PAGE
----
Roundup: “Incarnation and Imagination” lecture, Planet Drum, and more

PODCAST EPISODE: “Incarnation and Imagination (with Malcolm Guite),” Imagination Redeemed: On March 28, 2015, the Anglican poet-priest Malcolm Guite from Cambridge, England, gave a talk in Colorado Springs for the Anselm Society, an ecumenical Christian organization whose mission is a renaissance of the Christian imagination. They have just released it on their podcast.

Guite discusses how the job of the arts is to link earth and heaven, heaven and earth; where a poem or other work of art stays on only one of those planes, it typically fails. He unpacks Theseus’s monologue from Act 5, scene 1 of Shakespeare’s A Midsummer Night’s Dream, focusing on these six lines: “The poet’s eye, in fine frenzy rolling, / Doth glance from heaven to earth, from earth to heaven. / And as imagination bodies forth / The forms of things unknown, the poet’s pen / Turns them to shapes and gives to airy nothing / A local habitation and a name.”

Shakespeare, Guite says, is riffing on the prologue to John’s Gospel.

The Logos . . . is bodied forth perfectly and beautifully in the living, walking poem of Jesus Christ, in whom everything eternal is made particular, and who invites everybody to come towards him . . . because he is a habitation with open doors. So of course in John’s Gospel he says, ‘I am the door’! . . . Open up, walk in! (48:51)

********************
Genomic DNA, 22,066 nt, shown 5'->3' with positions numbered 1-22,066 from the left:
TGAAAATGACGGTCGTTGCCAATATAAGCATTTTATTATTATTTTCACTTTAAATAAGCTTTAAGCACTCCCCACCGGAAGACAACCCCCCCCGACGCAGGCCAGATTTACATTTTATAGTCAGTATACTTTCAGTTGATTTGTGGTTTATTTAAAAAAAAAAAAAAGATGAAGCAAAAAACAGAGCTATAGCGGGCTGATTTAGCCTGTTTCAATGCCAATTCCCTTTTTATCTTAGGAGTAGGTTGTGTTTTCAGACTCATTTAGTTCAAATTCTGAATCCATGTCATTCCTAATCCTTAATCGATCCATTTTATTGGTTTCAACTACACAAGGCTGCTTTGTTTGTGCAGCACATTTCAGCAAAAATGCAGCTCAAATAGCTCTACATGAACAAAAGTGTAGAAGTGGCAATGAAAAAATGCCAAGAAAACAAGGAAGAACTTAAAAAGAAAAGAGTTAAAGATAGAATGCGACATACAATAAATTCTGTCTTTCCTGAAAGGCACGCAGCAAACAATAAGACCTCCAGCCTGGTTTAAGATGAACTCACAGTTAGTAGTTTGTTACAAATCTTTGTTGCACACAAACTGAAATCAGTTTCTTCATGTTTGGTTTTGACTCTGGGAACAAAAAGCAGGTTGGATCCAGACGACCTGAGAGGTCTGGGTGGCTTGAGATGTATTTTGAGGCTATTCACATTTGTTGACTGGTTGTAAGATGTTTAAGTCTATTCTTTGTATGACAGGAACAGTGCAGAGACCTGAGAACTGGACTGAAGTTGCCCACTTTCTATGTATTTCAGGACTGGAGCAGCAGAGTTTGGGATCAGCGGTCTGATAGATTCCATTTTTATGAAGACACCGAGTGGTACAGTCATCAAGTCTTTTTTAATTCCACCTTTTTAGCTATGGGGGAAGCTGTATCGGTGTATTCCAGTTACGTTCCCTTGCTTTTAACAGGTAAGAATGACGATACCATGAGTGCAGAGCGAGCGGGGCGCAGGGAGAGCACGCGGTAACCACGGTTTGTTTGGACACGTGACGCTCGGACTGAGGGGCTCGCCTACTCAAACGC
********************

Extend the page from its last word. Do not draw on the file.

And one more quote from Guite!

The church . . . is founded by one who is himself artistically embodied meaning—meaning made visible, meaning made beautiful, meaning made habitable and hospitable and welcoming in the touch of the body and in the physical event, which is then transfigured, because it is also a meaningful event, because earth and heaven meet. (55:34)

It’s a brilliant and inspiring talk, and it integrates other poetic verse besides Shakespeare’s.

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MUSIC:

>> “More Love, More Power” by Paul Livingstone and Benny Prasad: This sitar-guitar duet is performed by Paul Livingstone (a multi-instrumentalist and composer of “ragajazz chamber music” who was one of the few American disciples of the late Ravi Shankar) and gospel musician Benny Prasad [previously]. The performance took place June 11 at Chai 3:16, a four-hundred-seat café and community space that Prasad founded in Bengaluru to reach out to college students. (Chai is Hebrew for “life,” and “3:16” refers to the famous verse in the Gospel of John about God’s love.) [HT: Global Christian Worship]

>> “King Clave” by Planet Drum: In 1991 Mickey Hart (best known as a drummer of the Grateful Dead) and Zakir Hussain (a classical tabla virtuoso from Mumbai) formed the Grammy-winning global percussion ensemble Planet Drum, bringing together the world’s greatest rhythm masters into a one-of-a-kind improvisational supergroup. Prompted by ongoing international strife, Planet Drum reconvened over the past two years to record their third album, In the Groove, which released August 5. It features six unique compositions led by Hart, Hussain, Sikiru Adepoju of Nigeria, and Giovanni Hidalgo of Puerto Rico.